One of the most interesting stories of Shahnameh, the ancient Iranian epic, is the story of Siyavash. As a young prince, well-versed in the arts of war, he is granted entry into the court by his father, Kay Kavus, the Shah of Iran. However, his stepmother, Sudabeh, the Queen of Iran, develops a burning desire for him. Refusing her advances, Siyavash will have nothing to do with her plans. She fakes a rape and abortion scene and blames the double calamity on Siyavash who is forced to prove his innocence by riding through a colossal mountain of fire. He passes through the fire and proves his innocence. For me, Soleimani’s story is very close to this archetype.
His death saw huge gatherings in both Iraq and Iran. There were national demonstrations in Iraq as well as in Iran.
In Iran, people attending the funeral came from different political viewpoints and social backgrounds. It was like an entire nation standing together, all feeling deeply wounded by this terror attack. They were angry, raising slogans against the US and Israel, and asking for immediate and severe revenge for his death.
Former presidents Syed Ahmad Khatami and Mahmoud Ahmadinejad visited the family or sent condolence messages. Even Mahmoud Dowlatabadi, the famous Iranian novelist who has always been an opponent of the government, has sent out a message of sympathy and condolence. The most interesting anecdote is from Ardeshir Zahedi, the last minister of foreign affairs and son-in-law of Mohammad Reza Pahlavi, the last Shah of Iran. He is 90 years old and has been living in Switzerland since the revolution. In an interview with BBC Persian, he has criticised BBC for using the word “killed” instead of “terrored” for Qassem Soleimani. Despite being on exile, he praised Soleimani as a “true national hero” and “son of the nation” and compared him with his childhood heroes like Charles De Gaulle and Dwight Eisenhower. He also said that if he were younger, he would have gone back to Iran and fought alongside Soleimani.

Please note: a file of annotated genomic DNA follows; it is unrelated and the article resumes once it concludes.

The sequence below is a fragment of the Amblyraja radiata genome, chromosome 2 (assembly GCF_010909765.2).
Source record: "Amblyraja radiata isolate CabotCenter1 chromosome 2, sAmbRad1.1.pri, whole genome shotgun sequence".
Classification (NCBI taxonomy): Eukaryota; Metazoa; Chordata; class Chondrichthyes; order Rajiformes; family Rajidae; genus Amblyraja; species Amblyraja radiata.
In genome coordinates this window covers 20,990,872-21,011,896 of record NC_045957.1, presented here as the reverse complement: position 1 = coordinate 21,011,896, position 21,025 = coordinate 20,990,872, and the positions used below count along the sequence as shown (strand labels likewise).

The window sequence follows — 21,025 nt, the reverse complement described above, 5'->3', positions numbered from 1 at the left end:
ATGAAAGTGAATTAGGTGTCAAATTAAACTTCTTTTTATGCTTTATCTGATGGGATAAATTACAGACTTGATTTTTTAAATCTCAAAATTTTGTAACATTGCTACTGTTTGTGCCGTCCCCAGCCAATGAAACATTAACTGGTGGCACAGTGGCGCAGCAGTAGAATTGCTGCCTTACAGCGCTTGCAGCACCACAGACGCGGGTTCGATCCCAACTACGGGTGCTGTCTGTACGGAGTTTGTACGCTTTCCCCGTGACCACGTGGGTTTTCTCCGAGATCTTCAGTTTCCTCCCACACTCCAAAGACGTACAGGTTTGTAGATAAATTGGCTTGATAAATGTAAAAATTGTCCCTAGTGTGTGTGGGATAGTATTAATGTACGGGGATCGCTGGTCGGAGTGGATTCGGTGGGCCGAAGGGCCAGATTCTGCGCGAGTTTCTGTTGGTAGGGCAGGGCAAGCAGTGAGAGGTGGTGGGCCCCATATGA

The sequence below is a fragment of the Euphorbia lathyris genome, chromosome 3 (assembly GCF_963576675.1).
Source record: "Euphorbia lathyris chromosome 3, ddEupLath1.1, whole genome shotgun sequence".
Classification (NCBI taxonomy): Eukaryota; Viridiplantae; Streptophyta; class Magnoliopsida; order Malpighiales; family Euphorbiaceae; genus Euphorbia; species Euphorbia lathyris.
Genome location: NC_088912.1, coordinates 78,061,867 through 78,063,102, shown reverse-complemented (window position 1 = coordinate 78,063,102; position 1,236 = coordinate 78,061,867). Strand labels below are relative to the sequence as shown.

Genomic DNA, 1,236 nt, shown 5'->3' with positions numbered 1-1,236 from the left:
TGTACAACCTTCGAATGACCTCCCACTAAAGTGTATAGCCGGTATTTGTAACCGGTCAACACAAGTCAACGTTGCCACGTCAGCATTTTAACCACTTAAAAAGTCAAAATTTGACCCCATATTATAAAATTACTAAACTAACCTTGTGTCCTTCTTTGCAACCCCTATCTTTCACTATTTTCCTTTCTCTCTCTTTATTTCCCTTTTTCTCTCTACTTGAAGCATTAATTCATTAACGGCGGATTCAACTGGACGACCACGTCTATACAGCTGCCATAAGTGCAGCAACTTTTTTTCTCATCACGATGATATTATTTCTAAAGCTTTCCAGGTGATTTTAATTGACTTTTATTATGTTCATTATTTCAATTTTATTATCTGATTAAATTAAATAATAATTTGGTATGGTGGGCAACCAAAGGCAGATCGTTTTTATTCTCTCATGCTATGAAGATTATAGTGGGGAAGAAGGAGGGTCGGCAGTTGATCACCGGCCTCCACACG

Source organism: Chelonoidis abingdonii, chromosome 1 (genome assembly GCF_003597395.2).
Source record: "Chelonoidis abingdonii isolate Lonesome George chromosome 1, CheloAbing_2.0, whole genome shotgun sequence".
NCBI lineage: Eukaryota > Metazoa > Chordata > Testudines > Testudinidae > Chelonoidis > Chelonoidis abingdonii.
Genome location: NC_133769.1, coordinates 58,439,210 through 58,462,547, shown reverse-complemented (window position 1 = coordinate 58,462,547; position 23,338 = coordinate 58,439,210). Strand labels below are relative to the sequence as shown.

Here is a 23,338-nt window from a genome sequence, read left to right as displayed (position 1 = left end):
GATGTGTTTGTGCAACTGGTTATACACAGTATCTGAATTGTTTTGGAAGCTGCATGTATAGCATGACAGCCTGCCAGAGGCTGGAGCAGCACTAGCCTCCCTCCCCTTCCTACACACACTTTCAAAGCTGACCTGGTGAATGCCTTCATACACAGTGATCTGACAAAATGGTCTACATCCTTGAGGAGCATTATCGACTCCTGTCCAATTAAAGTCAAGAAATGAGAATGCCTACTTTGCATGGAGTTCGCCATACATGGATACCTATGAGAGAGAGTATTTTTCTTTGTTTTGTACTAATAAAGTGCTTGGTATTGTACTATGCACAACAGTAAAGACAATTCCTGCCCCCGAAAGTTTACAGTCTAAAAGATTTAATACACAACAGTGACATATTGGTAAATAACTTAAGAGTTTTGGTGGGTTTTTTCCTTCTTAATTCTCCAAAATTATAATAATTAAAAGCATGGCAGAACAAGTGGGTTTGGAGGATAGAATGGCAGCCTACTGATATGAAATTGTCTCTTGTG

It seems that all the tensions that appeared between the government and the people in November 2019 has dissipated. The country has not been united like this for many, many years.
As an immediate reaction, officials announced Tehran’s full exit from the Joint Comprehensive Plan of Action (JCPOA), more commonly referred to as the Iranian Nuclear Deal. The Supreme Leader Ayatollah Ali Khamenei promised “severe revenge”. Even the Parliament of Iraq has voted for immediate withdrawal of all US troops from Iraq. Donald Trump has reacted furiously to that and threatened Iraq with sanctions and reparations.
Soleimani’s successor, Esmail Gha’ani, who had been assisting the former for more than three decades, will continue Soleimani’s project from now on. The Islamic Republic of Iran has lost a true nationalist hero. But the consequences of the US action are being felt without Iran firing a single bullet. Soleimani’s project was ending US presence in the region. That has already started.
Published: 09 Jan 2020, 1:02 PM